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Bridging Hegelian Dialectics and Marxian Models
Author: Dirk Damsma
In How Language Informs Mathematics Dirk Damsma shows how Hegel’s and Marx’s systematic dialectical analysis of mathematical and economic language helps us understand the structure and nature of mathematical and capitalist systems. More importantly, Damsma shows how knowledge of the latter can inform model assumptions and help improve models.

His book provides a blueprint for an approach to economic model building that does away with arbitrarily chosen assumptions and is sensitive to the institutional structures of capitalism. In light of the failure of mainstream economics to understand systemic failures like the financial crisis and given the arbitrary character of most assumptions in mainstream models, such an approach is desperately needed.
On the cognitive mechanisms underlying wording effects in surveys
Author: Bregje Holleman
Questionnaires are widely used in the social sciences and very often survey data form the basis for governmental and commercial planning or evaluation. Yet the quality of survey data is not attested to, since a large variety of factors in the language-use situation prove to influence the answers unintentionally. The forbid/allow asymmetry is a well-known example of this: when respondents are asked whether something should be forbidden, about 50% may answer ‘yes, forbid’ – whereas an equivalent question phrased with the verb ‘to allow’ could well cause up to 75% of the respondents to answer ‘no, it should not be allowed’. Which question wording is preferable to measure respondents’ true attitudes? Only when we know why the answers differ, can we decide on that.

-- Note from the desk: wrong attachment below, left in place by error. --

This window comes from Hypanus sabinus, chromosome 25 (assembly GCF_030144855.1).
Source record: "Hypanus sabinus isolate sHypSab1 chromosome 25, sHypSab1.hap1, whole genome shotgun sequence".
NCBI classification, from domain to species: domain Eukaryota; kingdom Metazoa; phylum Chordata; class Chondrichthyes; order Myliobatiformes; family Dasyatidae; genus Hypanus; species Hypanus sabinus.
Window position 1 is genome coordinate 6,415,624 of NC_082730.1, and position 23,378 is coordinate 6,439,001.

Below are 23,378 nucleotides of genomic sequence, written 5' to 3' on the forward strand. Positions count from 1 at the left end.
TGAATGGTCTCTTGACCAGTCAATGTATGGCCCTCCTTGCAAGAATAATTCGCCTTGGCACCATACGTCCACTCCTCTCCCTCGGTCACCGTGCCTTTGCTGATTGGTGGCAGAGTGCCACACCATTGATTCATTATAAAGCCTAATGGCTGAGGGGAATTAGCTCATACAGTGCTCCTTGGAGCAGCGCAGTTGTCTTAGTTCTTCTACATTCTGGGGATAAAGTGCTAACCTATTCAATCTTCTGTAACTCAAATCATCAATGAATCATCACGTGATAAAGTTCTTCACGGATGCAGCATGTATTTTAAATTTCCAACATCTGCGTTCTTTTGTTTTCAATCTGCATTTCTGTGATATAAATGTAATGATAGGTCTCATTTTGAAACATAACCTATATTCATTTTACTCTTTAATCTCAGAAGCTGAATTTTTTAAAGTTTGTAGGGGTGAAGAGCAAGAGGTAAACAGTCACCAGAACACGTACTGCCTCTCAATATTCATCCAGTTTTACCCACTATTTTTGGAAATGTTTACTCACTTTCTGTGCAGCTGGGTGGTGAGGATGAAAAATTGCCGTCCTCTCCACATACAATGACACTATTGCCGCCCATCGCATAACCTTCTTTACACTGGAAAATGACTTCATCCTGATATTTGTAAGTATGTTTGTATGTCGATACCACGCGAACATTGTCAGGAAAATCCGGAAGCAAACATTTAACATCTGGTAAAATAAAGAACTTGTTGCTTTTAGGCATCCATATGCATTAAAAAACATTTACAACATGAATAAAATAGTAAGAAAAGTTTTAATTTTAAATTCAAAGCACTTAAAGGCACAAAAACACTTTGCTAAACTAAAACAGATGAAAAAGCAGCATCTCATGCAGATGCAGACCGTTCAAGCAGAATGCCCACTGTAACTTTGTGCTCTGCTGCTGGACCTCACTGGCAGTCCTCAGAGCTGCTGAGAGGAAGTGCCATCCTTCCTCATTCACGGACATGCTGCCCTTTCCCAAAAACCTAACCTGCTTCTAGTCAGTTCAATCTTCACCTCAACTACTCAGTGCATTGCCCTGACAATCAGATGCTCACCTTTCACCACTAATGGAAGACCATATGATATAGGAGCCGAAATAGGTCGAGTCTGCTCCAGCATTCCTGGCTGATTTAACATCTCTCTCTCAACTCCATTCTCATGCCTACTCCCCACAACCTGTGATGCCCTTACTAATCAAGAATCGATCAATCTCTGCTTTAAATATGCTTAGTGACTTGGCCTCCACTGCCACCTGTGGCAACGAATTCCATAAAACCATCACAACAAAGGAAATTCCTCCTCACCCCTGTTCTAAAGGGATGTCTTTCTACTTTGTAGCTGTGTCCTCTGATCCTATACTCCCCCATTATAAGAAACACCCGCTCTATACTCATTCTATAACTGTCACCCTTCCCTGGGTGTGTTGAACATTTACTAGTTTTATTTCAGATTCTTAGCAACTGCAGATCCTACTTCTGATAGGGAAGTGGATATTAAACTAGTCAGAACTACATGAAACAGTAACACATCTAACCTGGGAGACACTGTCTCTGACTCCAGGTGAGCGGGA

This book is the first to apply a systematic cognitive approach to describe the causes of the forbid/allow asymmetry. The question-answering process is unravelled by a variety of experiments and meta-analytic techniques. Analyses reveal that the difference in question wording does not prompt respondents to retrieve different attitudes. Instead, the asymmetry reflects that the question wording causes the response options to be used differently. Because of the qualifying dimensions in the question text, the meanings of ‘yes’ and ‘no’ change, as well as the cognitive distance between them.
This study sheds a different light on processes of question-answering and text interpretation. Furthermore, practical advice on questionnaire design and on the interpretation of survey data is given on the basis of these new insights.
User interfaces and supporting documentation are both supposed to help people when using a complex device. But often, these forms of support seem to come from different worlds. User interface designers, document designers, and researchers in both interface and document design share many goals, but are also separated by many barriers.
In this book, user interface designers and documents designers from Microsoft Corporation and from Apple Computer, plus researchers from several universities try to bridge the gap between interface design and document design. They discuss opportunities for closer cooperation, and for more integrated and effective help for users of modern technology.